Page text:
For many Laramie residents, historic neighborhoods like the tree area and downtown represent the heart and heritage of the city. For the West Side League of Neighbors, learning the history of those neighborhoods and maintaining the architecture is critical to the look and feel of Laramie. That is why they have partnered with the Albany County Historic Preservation Board to host a series of three workshops to encourage homeowners to research and rehabilitate their historic properties.

The first workshop, "Is My House Historic?" will be held on Tuesday, August 28, from 7 to 9 p.m. in the gymnasium of the Lincoln Community Center at 365 West Grand Avenue. Participants will be introduced to the research resources available in Laramie. They will be able to learn more about when their house was built, who lived there, and what style it is in addition to getting a short history of Laramie and the West Side neighborhood.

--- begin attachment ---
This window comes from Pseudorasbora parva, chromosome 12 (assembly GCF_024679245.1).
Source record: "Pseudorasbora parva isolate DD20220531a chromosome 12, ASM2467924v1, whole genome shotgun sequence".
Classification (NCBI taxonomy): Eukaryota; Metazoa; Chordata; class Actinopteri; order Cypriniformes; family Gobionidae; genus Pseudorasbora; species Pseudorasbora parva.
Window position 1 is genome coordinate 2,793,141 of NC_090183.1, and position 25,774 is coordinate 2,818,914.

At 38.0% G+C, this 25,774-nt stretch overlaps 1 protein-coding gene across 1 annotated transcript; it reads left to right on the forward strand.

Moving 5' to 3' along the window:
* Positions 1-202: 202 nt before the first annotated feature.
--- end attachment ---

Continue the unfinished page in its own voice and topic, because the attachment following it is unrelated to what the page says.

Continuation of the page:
A second workshop, "My Windows Leak!" will be held on Friday, September 14, from 7 to 9 p.m. with Kurt Dubbe, a preservation architect, focusing on common rehabilitation issues in older homes. Dubbe, who serves as a Wyoming advisor to the National Trust for Historic Preservation and as an advisory board member to the Alliance for Historic Wyoming, will be discussing repairing and replacing windows, fixing structural issues and options for exterior sheathing. Participants are encouraged to bring photographs of their historic homes and ask questions about problems they encounter.

The final workshop will be a walking tour with Dubbe on Saturday, September 15, starting at 10 a.m. Dubbe will lead an architectural rehabilitation walking tour of the West Side neighborhood, featuring properties considering or currently undertaking rehabilitation projects.

For more information, please contact workshop coordinator Carly-Ann Anderson at (307)214-7747. The West Side League of Neighbors was formed by West Side residents Gina Chavez and Wendi Chatman after they participated in an architectural survey of their neighborhood completed by Mary Humstone and the American Studies program at the University of Wyoming. These workshops have been made possible thanks to a Certified Local Government grant awarded to the Albany County Historical Preservation Board through the State of Wyoming Department of State Parks and Cultural Resources, with support from the UW American Studies program.